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British Jewish schoolchildren present a new ‘Adon Olam’ for their king’s coronation

Britain’s chief rabbi, Ephraim Mirvis, will be staying at King Charles III’s residence so he can attend the coronation on Shabbat

(JTA) — Among the many honors accruing to King Charles III in advance of his coronation next week: a new version of a traditional prayer performed by a British-Jewish children’s choir.

United Synagogue, the union of British Orthodox synagogues, commissioned a new recording of “Adon Olam,” a prayer perhaps most recognizable as the conclusion of Shabbat services, and dedicated it to the new king.

The rendition was composed by a British-Jewish musician who teaches at a Jewish school and was arranged by the brothers in the indie rock due Portnoy, according to the Jewish Chronicle, a British Jewish newspaper. The choir includes children from five Jewish schools who are accompanied by musicians from Ukraine. Everyone involved is wearing a shirt for the coronation, planned for May 6, in a “We are the World“-style video released Friday.

The recording is part of a passel of celebrations that British communities are undertaking as they prepare to crown a new monarch for the first time in more than 70 years. Charles’ mother, Queen Elizabeth II, died in September after taking the throne in 1952.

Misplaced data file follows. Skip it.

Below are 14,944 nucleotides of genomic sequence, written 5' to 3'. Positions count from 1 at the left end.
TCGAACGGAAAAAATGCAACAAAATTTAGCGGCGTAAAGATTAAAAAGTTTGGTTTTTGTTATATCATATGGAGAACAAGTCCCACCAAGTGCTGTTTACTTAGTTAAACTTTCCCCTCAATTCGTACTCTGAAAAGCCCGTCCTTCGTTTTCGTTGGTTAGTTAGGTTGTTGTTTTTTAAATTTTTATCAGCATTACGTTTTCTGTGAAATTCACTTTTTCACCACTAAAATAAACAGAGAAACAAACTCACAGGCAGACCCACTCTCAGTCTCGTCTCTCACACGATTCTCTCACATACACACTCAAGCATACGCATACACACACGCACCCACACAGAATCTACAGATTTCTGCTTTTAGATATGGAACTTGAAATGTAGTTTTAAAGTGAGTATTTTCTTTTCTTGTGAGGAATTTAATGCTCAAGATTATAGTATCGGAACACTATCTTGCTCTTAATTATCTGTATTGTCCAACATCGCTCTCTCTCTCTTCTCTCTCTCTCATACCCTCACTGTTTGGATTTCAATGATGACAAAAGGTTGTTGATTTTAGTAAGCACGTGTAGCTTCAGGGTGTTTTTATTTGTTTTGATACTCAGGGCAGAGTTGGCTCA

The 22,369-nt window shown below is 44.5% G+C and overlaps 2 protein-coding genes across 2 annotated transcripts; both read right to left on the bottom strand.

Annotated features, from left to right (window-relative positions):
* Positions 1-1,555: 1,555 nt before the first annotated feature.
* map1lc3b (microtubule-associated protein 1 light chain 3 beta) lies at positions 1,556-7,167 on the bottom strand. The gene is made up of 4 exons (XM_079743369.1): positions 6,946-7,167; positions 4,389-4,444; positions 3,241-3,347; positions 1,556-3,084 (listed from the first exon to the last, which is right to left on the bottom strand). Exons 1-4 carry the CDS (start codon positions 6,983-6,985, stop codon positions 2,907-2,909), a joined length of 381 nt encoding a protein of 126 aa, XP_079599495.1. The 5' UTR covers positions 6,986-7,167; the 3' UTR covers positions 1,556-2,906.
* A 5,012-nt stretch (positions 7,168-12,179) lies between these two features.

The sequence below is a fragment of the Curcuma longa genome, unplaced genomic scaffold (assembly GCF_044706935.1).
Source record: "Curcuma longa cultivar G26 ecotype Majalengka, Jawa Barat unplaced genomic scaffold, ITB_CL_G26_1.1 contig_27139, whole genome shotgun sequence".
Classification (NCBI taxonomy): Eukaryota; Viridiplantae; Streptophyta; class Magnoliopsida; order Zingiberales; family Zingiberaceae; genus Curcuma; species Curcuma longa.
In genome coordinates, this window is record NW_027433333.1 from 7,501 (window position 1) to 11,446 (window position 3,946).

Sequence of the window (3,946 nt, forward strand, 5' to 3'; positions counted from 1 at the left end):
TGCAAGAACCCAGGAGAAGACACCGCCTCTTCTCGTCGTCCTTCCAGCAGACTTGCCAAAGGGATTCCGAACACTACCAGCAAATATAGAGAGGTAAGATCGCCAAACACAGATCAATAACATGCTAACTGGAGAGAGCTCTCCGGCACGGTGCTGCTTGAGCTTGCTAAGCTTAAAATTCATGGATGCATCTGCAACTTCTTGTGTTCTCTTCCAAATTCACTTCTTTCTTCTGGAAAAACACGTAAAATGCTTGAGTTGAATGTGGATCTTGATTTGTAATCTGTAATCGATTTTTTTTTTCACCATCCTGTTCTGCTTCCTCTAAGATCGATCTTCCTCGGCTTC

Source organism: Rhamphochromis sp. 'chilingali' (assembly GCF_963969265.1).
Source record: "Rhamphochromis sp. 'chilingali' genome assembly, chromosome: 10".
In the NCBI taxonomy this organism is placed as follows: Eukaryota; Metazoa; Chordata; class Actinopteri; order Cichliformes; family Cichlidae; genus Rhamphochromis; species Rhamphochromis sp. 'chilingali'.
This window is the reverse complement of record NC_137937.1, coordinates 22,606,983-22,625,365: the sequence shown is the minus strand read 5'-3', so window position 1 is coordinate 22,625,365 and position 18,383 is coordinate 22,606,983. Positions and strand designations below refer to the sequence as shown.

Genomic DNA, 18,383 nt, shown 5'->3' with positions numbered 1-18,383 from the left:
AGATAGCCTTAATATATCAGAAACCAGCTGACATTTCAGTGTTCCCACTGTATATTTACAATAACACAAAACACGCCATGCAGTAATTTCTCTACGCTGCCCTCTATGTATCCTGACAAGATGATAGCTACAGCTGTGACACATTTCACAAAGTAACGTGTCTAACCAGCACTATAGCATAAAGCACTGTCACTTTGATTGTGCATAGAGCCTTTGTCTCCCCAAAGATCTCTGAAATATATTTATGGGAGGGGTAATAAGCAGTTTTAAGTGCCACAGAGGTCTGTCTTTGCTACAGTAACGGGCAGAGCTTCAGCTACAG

“King Charles III has always been a stalwart personal friend to the Jewish community,” Anthony Broza, chief executive of a music distributor company called Wienerworld that participated in the project. “We hope that this new recording of Adon Olam will act as further recognition of the community’s affection for the Royal Family and our gratitude that Jews can observe their customs and traditions safely and openly in the UK.”

England’s chief rabbi, Ephraim Mirvis, is reportedly sleeping at the king’s residence the night before the coronation so that he can attend without violating Shabbat. The coronation will take place at Westminster Abbey, a royal church; while many Orthodox interpretations of Jewish law hold that Jews should not enter churches, London’s top rabbinical court ruled in the 1970s that chief rabbis may do so if their presence is requested by the monarch.

This article originally appeared on JTA.org.

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